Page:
Excuses: Easter, holiday, essays, deadlines, colds…
But never mind the excuses, there is fun for Friday! [Except that I managed to forget to press ‘publish’ on this, having written most of it a week last Tuesday, so here it is a week late!!]
It may only have been a four day week , but I’m sure fun would be much appreciated!
Firstly, transport related fun:
A French architect has made it his mission to make all transit maps look the same – the idea being that if they use the same design, they’re easier to follow if you’re not a local. Nice idea, but it does destroy the beauty of London’s map:
Abandoned stations are always fun, even when they’re not in London. Take these examples from Barcelona – complete with the story of how the photos came to be taken; what the history of the stations is; and what has happened in their abandoned platforms and tunnels ever since. Hunting out abandoned stations can be an extreme pursuit and not necessarily legal…
Next, another of those nerdy projects involving the mapping of data. Gosh I love pretty data mapping! This time, it’s a visualisation of the most popular rush hour destinations (and the relationships with the journey’s origin) via Oyster card data:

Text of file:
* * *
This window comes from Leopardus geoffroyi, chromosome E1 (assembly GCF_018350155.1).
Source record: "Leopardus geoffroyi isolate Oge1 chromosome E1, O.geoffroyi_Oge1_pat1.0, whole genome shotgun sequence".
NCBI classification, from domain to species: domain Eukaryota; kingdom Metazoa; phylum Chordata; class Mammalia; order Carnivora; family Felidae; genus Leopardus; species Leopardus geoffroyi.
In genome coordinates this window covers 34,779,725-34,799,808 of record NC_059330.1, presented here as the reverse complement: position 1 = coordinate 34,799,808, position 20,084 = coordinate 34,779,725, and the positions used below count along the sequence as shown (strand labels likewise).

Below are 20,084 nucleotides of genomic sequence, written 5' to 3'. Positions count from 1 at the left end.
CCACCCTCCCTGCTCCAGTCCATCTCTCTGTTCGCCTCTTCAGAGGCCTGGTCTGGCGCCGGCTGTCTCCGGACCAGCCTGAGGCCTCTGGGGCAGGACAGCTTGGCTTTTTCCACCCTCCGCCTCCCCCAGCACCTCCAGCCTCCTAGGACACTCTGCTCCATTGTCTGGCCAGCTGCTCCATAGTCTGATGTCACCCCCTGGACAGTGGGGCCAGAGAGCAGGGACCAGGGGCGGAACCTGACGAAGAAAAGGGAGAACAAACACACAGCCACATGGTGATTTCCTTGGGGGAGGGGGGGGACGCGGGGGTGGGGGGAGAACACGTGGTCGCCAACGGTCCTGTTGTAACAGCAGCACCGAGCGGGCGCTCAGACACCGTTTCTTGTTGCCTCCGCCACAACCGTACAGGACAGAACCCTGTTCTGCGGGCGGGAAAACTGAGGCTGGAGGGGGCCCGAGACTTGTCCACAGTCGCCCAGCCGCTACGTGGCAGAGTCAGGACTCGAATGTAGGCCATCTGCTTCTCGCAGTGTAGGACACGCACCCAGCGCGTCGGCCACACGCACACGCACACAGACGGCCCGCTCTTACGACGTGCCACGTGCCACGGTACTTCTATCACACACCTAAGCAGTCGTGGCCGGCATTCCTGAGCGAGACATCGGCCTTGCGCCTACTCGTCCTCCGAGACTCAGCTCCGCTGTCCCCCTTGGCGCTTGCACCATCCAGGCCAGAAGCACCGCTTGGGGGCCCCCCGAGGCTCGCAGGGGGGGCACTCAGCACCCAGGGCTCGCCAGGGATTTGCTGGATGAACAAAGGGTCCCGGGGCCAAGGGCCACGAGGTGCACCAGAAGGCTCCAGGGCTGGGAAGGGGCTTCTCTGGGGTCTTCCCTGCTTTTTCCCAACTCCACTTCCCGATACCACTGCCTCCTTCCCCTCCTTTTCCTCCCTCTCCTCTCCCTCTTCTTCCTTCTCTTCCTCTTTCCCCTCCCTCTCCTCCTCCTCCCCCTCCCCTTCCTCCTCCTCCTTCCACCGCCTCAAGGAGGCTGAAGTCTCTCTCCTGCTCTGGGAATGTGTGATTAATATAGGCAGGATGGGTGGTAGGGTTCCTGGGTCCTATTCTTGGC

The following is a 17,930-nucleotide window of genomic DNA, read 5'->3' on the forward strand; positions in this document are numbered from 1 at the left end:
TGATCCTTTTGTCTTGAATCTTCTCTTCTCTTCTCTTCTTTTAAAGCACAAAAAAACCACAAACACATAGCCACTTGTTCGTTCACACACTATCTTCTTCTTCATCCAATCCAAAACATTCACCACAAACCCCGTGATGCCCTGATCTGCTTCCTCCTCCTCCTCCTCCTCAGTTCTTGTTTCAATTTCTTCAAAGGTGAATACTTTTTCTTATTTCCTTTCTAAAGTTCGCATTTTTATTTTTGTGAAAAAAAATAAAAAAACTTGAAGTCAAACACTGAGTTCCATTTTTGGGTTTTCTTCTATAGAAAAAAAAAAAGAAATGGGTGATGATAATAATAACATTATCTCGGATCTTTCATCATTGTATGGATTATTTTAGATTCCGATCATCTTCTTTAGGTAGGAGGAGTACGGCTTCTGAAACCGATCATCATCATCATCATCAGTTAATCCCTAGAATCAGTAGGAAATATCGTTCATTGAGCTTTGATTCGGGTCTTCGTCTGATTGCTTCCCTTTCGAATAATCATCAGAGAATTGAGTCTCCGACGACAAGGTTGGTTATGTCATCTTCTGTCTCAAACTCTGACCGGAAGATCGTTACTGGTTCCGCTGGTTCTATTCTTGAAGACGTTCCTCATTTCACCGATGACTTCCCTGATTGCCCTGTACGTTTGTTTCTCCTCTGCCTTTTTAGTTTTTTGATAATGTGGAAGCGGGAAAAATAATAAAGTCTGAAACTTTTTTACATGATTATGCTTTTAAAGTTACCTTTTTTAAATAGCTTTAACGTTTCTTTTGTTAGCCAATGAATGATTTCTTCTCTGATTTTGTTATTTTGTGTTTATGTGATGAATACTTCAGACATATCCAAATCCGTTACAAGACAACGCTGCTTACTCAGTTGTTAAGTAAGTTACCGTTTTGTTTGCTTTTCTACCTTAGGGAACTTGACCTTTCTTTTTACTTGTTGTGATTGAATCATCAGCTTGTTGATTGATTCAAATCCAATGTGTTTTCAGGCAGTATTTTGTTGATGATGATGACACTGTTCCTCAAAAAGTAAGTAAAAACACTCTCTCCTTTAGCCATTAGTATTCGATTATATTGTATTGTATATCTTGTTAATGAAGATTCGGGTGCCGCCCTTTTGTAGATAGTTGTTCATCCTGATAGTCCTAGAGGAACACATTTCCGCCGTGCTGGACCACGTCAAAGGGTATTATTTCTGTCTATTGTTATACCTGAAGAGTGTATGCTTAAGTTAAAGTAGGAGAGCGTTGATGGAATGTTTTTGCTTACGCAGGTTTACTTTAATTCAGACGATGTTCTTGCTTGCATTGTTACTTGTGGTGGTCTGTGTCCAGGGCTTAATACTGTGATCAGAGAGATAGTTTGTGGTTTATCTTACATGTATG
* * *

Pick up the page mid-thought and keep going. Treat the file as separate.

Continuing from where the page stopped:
It’s another project from UCL, and the researcher’s blog allows you to switch from annotated to non-annotated versions of the map. (Plus, a detailed explanation of how they did it for those that are interested!)
Secondly, animal and food related fun:
Who doesn’t want to see a tiny hamster eating a tiny burrito? [Warning: you will have severe burrito cravings having watched this, especially if you haven’t eaten lunch yet.]
(A tiny hamster eating pizza video has recently appeared, but I think the burrito one is superior.)
Thirdly, amusing children:
It’s always interesting to observe children’s reactions to things – especially to things of the past (or perhaps that’s just because I’m a history geek?). A recent joyful discovery has been the “Kids react to…” series on YouTube. The premise is simple: a group of kids (ranging in age from pre-schoolers to teenagers) are given an object or shown a video and their reactions are filmed. I discovered it via “Kids react to a Walkman” – in turns hilarious and terrifying as children try to work out not just how it works but what on earth it does in the first place.
Similarly, “Kids react to a rotary phone” was jointly painful and funny. There’s a whole wealth of these videos, including specific “Teens react…” and “Elders react…” series. A lot of time-wasting opportunities there!
Hopefully a more regular blogging service will resume next week as, after tomorrow, I will have completed ALL of the work needed for my Vicar School degree! Freedom!!